Len Kiese officially knew he wanted to be a broadcast journalist during his sophomore year in high school. That’s when his English teacher at Mergenthaler Vocational-Technical High in Baltimore, MD singled him out to read the morning announcements over the school’s PA system. And it just felt right!

Len was born and raised in Baltimore and stayed in the area to attend college. A couple of months before graduating from Towson University, Len had already landed his first on-air job at WALB-TV in Albany, GA. He started off as a reporter but was eventually promoted to weekend evening anchor.

From there, Len moved to Jacksonville, FL for another reporting position at First Coast News. But before long, he was anchoring Good Morning Jacksonville on weekends.

Len also spent several years in Columbia, SC as one of the weekday morning faces for WIS Sunrise. That’s where he and the morning team won an Emmy for their coverage of the removal of the Confederate flag from statehouse grounds.

He was also on the desk for continuous coverage when nine people were killed at a Charleston church. Part of that coverage is what led to him being named Anchor of the Year by the South Carolina Broadcasters Association.

It was then back to Florida for a reporting and anchoring job at WFTV in Orlando, FL. Len’s first day was the day after the Pulse nightclub shooting that killed 49 people. Within a couple of hours of walking through the doors, Len was already on the air to help the team guide the city through a heartbreaking time.

After nearly 4 years in Orlando, Len was named morning and noon anchor for KPIX 5 News. He’s extremely excited to call the Bay Area home and lives in the East Bay. When he’s not working, he enjoys spending as much quality time as possible with his family and friends.

He’s looking to explore the area county by county and would love to hear from you on the best spots to check out. Feel free to drop him a line with suggestions or just to say hello.

Latest From Len Kiese

Alicia Garza On Progress Of Social Change, Police Funding In Bay AreaAlicia Garza, co-creator of Black Lives Matter, on the progress of social change since George Floyd was killed.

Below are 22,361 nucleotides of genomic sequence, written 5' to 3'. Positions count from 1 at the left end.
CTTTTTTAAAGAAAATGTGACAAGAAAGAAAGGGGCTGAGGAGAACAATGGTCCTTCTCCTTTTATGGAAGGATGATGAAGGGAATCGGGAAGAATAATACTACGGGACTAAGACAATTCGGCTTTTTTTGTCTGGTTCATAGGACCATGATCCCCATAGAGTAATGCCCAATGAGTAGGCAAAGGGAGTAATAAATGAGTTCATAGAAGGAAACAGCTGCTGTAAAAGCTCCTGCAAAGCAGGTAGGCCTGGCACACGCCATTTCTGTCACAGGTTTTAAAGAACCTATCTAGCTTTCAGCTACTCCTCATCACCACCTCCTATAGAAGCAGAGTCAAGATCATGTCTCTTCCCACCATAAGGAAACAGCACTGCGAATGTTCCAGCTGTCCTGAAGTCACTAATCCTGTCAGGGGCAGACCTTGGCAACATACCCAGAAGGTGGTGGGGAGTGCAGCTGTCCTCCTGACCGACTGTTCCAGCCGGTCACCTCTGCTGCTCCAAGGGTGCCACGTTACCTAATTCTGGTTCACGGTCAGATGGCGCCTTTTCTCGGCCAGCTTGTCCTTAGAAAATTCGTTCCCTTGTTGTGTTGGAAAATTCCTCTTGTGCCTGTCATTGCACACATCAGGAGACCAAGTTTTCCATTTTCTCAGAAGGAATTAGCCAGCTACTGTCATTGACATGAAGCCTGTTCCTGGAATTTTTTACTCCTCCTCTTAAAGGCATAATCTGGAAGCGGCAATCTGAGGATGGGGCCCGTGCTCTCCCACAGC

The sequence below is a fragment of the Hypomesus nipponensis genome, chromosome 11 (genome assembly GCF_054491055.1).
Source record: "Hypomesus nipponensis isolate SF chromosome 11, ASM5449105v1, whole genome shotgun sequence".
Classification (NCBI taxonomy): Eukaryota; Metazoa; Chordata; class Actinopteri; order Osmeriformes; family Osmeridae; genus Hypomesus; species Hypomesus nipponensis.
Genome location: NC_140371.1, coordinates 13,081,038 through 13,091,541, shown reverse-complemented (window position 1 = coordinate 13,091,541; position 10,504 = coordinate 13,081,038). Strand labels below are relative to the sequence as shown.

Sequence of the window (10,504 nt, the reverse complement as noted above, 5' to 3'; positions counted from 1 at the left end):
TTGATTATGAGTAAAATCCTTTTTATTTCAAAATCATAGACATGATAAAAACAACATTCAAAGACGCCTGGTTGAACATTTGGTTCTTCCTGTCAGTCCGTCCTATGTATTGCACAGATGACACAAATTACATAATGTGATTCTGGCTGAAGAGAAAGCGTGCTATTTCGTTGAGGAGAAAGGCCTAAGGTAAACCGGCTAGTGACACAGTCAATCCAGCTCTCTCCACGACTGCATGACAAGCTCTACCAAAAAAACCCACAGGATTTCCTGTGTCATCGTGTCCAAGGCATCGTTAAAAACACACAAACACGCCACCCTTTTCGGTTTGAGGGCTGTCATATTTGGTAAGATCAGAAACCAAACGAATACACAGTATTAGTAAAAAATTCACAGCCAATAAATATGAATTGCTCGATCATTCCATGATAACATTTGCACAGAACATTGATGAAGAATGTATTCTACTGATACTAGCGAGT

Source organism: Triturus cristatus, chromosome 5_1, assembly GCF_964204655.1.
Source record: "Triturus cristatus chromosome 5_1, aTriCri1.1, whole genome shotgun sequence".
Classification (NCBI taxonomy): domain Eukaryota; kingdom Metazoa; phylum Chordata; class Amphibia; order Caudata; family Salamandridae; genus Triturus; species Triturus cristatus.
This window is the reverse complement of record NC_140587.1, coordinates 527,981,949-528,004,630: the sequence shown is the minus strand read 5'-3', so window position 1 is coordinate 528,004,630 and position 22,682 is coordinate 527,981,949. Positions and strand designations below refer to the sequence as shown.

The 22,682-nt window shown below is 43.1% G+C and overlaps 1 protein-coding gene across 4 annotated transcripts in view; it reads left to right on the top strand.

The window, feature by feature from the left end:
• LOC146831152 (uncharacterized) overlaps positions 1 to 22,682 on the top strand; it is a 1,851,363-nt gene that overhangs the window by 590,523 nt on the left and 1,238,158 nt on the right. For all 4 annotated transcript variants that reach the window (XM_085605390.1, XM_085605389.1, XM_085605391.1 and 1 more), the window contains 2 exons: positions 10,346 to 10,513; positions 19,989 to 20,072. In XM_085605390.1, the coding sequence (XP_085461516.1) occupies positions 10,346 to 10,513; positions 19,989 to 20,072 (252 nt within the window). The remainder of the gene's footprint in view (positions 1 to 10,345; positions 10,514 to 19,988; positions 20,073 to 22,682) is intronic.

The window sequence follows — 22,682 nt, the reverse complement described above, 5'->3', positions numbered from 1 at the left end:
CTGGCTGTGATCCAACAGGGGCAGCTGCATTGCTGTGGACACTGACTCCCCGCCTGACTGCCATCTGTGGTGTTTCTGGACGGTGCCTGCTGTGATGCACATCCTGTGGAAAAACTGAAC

Incarcerated People Share Reactions To Derek Chauvin Guilty VerdictThe Prison Journalism Project received responses from incarcerated people and correctional officers from across the county about the Derek Chauvin verdict.
'We're Still Human Beings': The Struggle of Keeping Relationships Alive in PrisonThe Covid-19 pandemic has only inflamed the challenges of maintaining relationships with incarcerated people. Shaheen Pasha, co-founder of the Prison Journalism Project, Dr. Ivy Hilton and CBSN Bay Area's Len Kiese explore how loved ones manage their relationships with those behind bars.
Prison Journalism Project Shows Inside Prison Perspective On Insurrection, Trump & BidenMarcus Henderson, an incarcerated journalist at San Quentin Prison, wrote about his thoughts about political separatism in a recent article on the Prison Journalism Project. The outlet's co-founders, Yukari Iwatani Kane & Shaheen Pasha as well as Henderson, provided insight into inmates thoughts on what led up to the insurrection at the capitol.
Housing, Jobs, Healthcare Biggest Barriers To Reentry After Leaving PrisonFormerly incarcerated people face challenges big and small after leaving prison - from navigating the supermarket to stable housing and employment. CBSN Bay Area's Len Kiese spoke with Yukari Kane, co-founder of the Prison Journalism Project, and Jesse Vasquez, program coordinator for Arsola Distribution and Community Services.